The 43rd conference of the International Precious Metals Institute took place from June 15th to June 18th in Reno, Nevada. This year, there was a very special occasion for Hensel Recycling, as Oliver Krestin, one of Hensel Recycling’s Managing Directors, was appointed as the President of the prestigious Precious Metals Association.

The committee unanimously placed their trust in Krestin to represent the institution’s interests for the next year. He was already appointed as Vice-President last year and has been an officer of the European Chapter of the IPMI since 2016.

“I have been working in the precious metals industry for more than 27 years. That’s why I’m so pleased to hold the office of IPMI President for a year and to be able to contribute my experience and know-how even more intensively,” says Oliver Krestin.

The association offers an international platform for companies, research institutes and experts to exchange information on current trends in the branch and to work together on developments and solutions for the future. Particularly in the last two years, a range of changes and restructuring measures have been carried out in order to allow advantageous positioning for the future.

“My aim is to press ahead with the new structures and to further consolidate the IPMI’s leading position in the precious metals industry,” emphasised Krestin in his speech, “because precious metals are an important part of our everyday lives. From environmental technologies, such as catalytic converters containing precious metals, which are now being replaced with platinum-coated fuel cells, to cancer treatments which use platinum. This means it is even more important to offer all market players a comprehensive network, such as the IPMI, in order to work together to guarantee the sustainability of the precious metals industry.”

Clemens and Thomas Hensel, managing partners of Hensel Recycling, together with the whole of the Hensel Recycling family, would like to congratulate Oliver Krestin on this important appointment and wish him every success in his new function.

About Oliver Krestin:

Oliver Krestin began his career in the precious metals branch in 1992. After his training and studies at the Bertha Heraeus Business School, he was employed as a Sales Representative Precious Metals Refining at Degussa AG until 1999. He then held various positions in the field of Business Development and Sales at DEMET – Deutschen Edelmetall Recycling AG, before moving to Johnson Matthey in 2003. Here, he assumed responsibility for the positions of Sales Manager Europe and Product Manager Global Autocatalyst Recycling for five years. Since 2008, Oliver Krestin has been employed by the precious metals recycling company Hensel Recycling – initially as a Business Development Manager and Executive Vice President; he was appointed a Managing Director in 2013.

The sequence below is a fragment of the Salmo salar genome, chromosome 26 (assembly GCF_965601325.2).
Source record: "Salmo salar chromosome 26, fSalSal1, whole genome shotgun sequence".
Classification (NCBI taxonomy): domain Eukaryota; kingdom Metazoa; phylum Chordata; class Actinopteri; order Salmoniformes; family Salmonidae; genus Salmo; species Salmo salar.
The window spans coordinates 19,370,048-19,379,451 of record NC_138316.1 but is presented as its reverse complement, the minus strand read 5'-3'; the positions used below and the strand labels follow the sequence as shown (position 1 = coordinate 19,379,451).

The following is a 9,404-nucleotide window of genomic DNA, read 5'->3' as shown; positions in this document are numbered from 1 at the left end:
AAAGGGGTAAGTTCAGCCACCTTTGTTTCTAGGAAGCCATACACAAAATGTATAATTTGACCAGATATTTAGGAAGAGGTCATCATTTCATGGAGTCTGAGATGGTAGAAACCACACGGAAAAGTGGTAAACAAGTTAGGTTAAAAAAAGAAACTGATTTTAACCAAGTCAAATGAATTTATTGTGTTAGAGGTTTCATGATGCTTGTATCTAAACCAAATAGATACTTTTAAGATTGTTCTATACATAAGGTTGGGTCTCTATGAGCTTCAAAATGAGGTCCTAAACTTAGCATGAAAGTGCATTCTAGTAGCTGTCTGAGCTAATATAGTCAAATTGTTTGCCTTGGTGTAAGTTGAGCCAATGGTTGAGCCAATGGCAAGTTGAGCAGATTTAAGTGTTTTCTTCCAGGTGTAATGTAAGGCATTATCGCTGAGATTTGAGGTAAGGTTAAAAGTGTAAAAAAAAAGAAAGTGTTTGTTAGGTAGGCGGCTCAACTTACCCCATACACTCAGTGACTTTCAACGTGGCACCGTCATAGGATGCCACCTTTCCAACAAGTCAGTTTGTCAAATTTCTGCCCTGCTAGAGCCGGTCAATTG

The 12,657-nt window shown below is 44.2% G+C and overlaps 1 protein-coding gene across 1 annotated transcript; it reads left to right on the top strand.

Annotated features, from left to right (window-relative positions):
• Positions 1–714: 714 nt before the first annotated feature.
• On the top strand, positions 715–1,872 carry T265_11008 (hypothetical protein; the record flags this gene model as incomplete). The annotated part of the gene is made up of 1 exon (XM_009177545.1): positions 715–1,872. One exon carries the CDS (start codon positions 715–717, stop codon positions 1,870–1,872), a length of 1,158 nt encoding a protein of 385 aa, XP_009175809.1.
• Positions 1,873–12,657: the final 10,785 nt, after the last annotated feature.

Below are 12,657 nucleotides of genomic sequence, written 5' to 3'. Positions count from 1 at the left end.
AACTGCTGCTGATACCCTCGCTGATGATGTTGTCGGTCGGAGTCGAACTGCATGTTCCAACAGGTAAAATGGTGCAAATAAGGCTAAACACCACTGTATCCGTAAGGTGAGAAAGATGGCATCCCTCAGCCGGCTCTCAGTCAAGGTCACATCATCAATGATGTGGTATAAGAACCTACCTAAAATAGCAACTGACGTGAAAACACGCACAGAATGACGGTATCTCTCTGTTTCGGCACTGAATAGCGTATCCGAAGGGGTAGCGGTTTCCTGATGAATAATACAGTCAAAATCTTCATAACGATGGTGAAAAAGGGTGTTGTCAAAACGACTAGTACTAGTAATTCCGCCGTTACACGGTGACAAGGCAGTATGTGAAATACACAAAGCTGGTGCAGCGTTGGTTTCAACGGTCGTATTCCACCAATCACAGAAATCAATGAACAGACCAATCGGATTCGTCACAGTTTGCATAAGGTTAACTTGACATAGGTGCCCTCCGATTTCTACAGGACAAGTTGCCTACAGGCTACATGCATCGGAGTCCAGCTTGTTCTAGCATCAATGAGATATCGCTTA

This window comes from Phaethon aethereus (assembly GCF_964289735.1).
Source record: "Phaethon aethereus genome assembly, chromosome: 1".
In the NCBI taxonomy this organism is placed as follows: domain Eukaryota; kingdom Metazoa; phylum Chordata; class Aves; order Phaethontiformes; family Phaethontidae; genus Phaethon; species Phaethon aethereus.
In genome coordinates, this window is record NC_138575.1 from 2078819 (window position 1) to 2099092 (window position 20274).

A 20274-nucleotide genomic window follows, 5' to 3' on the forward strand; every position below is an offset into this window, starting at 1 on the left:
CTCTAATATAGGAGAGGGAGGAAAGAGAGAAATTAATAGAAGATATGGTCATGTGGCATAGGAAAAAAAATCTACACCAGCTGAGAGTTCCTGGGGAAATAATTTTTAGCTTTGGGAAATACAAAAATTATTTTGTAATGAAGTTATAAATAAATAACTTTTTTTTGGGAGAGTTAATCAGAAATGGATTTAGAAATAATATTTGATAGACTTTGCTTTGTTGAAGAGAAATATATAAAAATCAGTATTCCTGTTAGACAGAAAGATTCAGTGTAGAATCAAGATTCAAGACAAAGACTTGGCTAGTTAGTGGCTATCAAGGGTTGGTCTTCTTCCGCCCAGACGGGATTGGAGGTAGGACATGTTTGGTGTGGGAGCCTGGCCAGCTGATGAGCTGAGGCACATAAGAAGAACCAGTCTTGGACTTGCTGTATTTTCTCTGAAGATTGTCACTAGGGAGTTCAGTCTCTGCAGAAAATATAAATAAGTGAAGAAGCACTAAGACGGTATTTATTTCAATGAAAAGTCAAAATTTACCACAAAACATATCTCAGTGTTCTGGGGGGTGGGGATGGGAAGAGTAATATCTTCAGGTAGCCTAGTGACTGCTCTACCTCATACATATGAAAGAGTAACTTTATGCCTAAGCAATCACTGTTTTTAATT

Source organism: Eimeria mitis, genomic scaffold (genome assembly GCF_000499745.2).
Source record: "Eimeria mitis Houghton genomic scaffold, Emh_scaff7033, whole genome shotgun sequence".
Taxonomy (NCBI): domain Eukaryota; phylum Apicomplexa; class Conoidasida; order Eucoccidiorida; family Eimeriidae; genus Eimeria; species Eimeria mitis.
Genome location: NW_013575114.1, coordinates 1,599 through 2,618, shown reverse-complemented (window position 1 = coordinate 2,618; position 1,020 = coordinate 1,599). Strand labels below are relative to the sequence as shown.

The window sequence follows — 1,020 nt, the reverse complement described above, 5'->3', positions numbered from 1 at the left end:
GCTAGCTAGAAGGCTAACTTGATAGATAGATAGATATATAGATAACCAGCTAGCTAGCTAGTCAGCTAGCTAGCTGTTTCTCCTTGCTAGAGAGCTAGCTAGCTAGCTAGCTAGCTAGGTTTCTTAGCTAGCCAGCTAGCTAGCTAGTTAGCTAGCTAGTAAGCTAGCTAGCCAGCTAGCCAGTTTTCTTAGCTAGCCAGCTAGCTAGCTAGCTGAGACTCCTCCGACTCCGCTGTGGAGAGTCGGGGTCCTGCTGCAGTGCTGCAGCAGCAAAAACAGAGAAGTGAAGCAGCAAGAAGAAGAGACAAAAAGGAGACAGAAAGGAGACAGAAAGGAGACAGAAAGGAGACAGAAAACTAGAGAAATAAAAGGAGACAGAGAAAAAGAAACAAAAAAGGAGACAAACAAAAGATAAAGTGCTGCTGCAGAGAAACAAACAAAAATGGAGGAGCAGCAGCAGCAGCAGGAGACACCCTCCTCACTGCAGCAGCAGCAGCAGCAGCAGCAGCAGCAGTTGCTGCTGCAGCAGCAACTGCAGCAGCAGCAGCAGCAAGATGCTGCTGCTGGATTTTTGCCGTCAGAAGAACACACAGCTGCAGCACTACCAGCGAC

About the International Precious Metals Institute (IPMI)

IPMI is one of the most important associations in the precious metals industry. Founded in 1976, it was initially a network of professors from prestigious universities such as Cornell, NYU, Columbia, Brooklyn Polytechnic, MIT et cetera, which then developed into today’s institute. The association’s aim is to collect sound information on all aspects of precious metals (gold, silver, platinum, palladium, rhodium, ruthenium, iridium and osmium), and to consolidate and pass on this information. The members of the association include businesses and universities which deal with precious metals – from mines and mining companies, banks, precious metal traders or financial service providers, refineries, recycling companies to companies from the pharmaceutical and biomedical branches, the car industry or the electronics industry.

About Hensel Recycling

The Hensel Recycling Group, based in Aschaffenburg, has been one of the world’s leading precious metal recycling companies since 1998. With more than 240 employees in nine countries, the company group offers its customers a complete spectrum of services for all aspects of recycling products containing precious metals, such as catalytic converters, lambda sensors, electronic control units and circuit boards. Further information can be found at: